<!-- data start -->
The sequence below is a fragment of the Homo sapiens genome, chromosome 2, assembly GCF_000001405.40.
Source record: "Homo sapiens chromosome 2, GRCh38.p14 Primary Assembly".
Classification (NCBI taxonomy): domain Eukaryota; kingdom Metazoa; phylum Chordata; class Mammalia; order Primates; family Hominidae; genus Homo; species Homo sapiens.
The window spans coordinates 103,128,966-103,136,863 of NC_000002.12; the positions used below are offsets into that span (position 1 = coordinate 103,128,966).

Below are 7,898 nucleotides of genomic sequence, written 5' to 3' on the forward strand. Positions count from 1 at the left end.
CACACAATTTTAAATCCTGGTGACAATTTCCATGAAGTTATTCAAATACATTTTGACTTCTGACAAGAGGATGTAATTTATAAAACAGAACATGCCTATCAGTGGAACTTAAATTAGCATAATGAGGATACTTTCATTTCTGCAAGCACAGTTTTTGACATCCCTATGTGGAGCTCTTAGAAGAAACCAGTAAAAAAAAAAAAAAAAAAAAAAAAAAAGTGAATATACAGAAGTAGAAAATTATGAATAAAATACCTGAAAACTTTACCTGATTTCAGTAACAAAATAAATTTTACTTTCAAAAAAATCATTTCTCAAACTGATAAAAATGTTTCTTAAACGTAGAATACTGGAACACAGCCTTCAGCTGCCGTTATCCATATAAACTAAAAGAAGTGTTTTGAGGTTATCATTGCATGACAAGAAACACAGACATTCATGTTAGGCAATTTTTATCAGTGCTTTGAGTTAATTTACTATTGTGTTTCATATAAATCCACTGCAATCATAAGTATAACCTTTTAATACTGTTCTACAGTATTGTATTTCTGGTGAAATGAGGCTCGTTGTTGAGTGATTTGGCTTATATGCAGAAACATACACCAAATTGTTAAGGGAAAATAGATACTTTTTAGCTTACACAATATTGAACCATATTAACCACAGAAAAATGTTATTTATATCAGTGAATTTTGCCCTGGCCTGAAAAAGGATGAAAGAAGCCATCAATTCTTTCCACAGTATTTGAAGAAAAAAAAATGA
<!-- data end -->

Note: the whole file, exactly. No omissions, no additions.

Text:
The sequence below is a fragment of the Homo sapiens genome, chromosome 2, assembly GCF_000001405.40.
Source record: "Homo sapiens chromosome 2, GRCh38.p14 Primary Assembly".
Classification (NCBI taxonomy): domain Eukaryota; kingdom Metazoa; phylum Chordata; class Mammalia; order Primates; family Hominidae; genus Homo; species Homo sapiens.
The window spans coordinates 103,128,966-103,136,863 of NC_000002.12; the positions used below are offsets into that span (position 1 = coordinate 103,128,966).

Below are 7,898 nucleotides of genomic sequence, written 5' to 3' on the forward strand. Positions count from 1 at the left end.
CACACAATTTTAAATCCTGGTGACAATTTCCATGAAGTTATTCAAATACATTTTGACTTCTGACAAGAGGATGTAATTTATAAAACAGAACATGCCTATCAGTGGAACTTAAATTAGCATAATGAGGATACTTTCATTTCTGCAAGCACAGTTTTTGACATCCCTATGTGGAGCTCTTAGAAGAAACCAGTAAAAAAAAAAAAAAAAAAAAAAAAAAAGTGAATATACAGAAGTAGAAAATTATGAATAAAATACCTGAAAACTTTACCTGATTTCAGTAACAAAATAAATTTTACTTTCAAAAAAATCATTTCTCAAACTGATAAAAATGTTTCTTAAACGTAGAATACTGGAACACAGCCTTCAGCTGCCGTTATCCATATAAACTAAAAGAAGTGTTTTGAGGTTATCATTGCATGACAAGAAACACAGACATTCATGTTAGGCAATTTTTATCAGTGCTTTGAGTTAATTTACTATTGTGTTTCATATAAATCCACTGCAATCATAAGTATAACCTTTTAATACTGTTCTACAGTATTGTATTTCTGGTGAAATGAGGCTCGTTGTTGAGTGATTTGGCTTATATGCAGAAACATACACCAAATTGTTAAGGGAAAATAGATACTTTTTAGCTTACACAATATTGAACCATATTAACCACAGAAAAATGTTATTTATATCAGTGAATTTTGCCCTGGCCTGAAAAAGGATGAAAGAAGCCATCAATTCTTTCCACAGTATTTGAAGAAAAAAAAATGA